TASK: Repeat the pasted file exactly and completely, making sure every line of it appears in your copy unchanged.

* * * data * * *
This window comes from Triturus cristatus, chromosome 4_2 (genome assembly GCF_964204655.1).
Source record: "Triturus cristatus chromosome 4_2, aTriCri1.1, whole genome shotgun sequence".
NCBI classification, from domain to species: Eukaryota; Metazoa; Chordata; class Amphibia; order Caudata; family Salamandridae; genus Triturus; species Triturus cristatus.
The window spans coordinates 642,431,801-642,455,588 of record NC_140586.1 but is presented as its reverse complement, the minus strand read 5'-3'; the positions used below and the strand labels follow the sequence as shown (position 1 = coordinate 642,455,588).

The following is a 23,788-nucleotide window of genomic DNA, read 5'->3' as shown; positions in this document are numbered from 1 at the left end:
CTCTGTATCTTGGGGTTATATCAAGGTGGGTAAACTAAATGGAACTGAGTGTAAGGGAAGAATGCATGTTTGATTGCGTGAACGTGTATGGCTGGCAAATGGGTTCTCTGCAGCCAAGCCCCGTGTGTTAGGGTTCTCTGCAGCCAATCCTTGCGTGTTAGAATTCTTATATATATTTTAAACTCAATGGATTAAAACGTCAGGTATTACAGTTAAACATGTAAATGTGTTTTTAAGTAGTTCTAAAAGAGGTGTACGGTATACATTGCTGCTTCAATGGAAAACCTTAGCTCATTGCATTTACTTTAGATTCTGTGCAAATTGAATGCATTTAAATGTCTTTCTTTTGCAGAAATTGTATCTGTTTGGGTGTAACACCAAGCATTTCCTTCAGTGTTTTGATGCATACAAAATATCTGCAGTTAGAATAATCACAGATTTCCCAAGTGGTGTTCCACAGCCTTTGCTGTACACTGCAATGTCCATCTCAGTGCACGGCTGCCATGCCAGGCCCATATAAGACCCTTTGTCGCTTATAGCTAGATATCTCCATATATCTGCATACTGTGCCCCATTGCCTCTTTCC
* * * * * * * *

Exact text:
This window comes from Triturus cristatus, chromosome 4_2 (genome assembly GCF_964204655.1).
Source record: "Triturus cristatus chromosome 4_2, aTriCri1.1, whole genome shotgun sequence".
NCBI classification, from domain to species: Eukaryota; Metazoa; Chordata; class Amphibia; order Caudata; family Salamandridae; genus Triturus; species Triturus cristatus.
The window spans coordinates 642,431,801-642,455,588 of record NC_140586.1 but is presented as its reverse complement, the minus strand read 5'-3'; the positions used below and the strand labels follow the sequence as shown (position 1 = coordinate 642,455,588).

The following is a 23,788-nucleotide window of genomic DNA, read 5'->3' as shown; positions in this document are numbered from 1 at the left end:
CTCTGTATCTTGGGGTTATATCAAGGTGGGTAAACTAAATGGAACTGAGTGTAAGGGAAGAATGCATGTTTGATTGCGTGAACGTGTATGGCTGGCAAATGGGTTCTCTGCAGCCAAGCCCCGTGTGTTAGGGTTCTCTGCAGCCAATCCTTGCGTGTTAGAATTCTTATATATATTTTAAACTCAATGGATTAAAACGTCAGGTATTACAGTTAAACATGTAAATGTGTTTTTAAGTAGTTCTAAAAGAGGTGTACGGTATACATTGCTGCTTCAATGGAAAACCTTAGCTCATTGCATTTACTTTAGATTCTGTGCAAATTGAATGCATTTAAATGTCTTTCTTTTGCAGAAATTGTATCTGTTTGGGTGTAACACCAAGCATTTCCTTCAGTGTTTTGATGCATACAAAATATCTGCAGTTAGAATAATCACAGATTTCCCAAGTGGTGTTCCACAGCCTTTGCTGTACACTGCAATGTCCATCTCAGTGCACGGCTGCCATGCCAGGCCCATATAAGACCCTTTGTCGCTTATAGCTAGATATCTCCATATATCTGCATACTGTGCCCCATTGCCTCTTTCC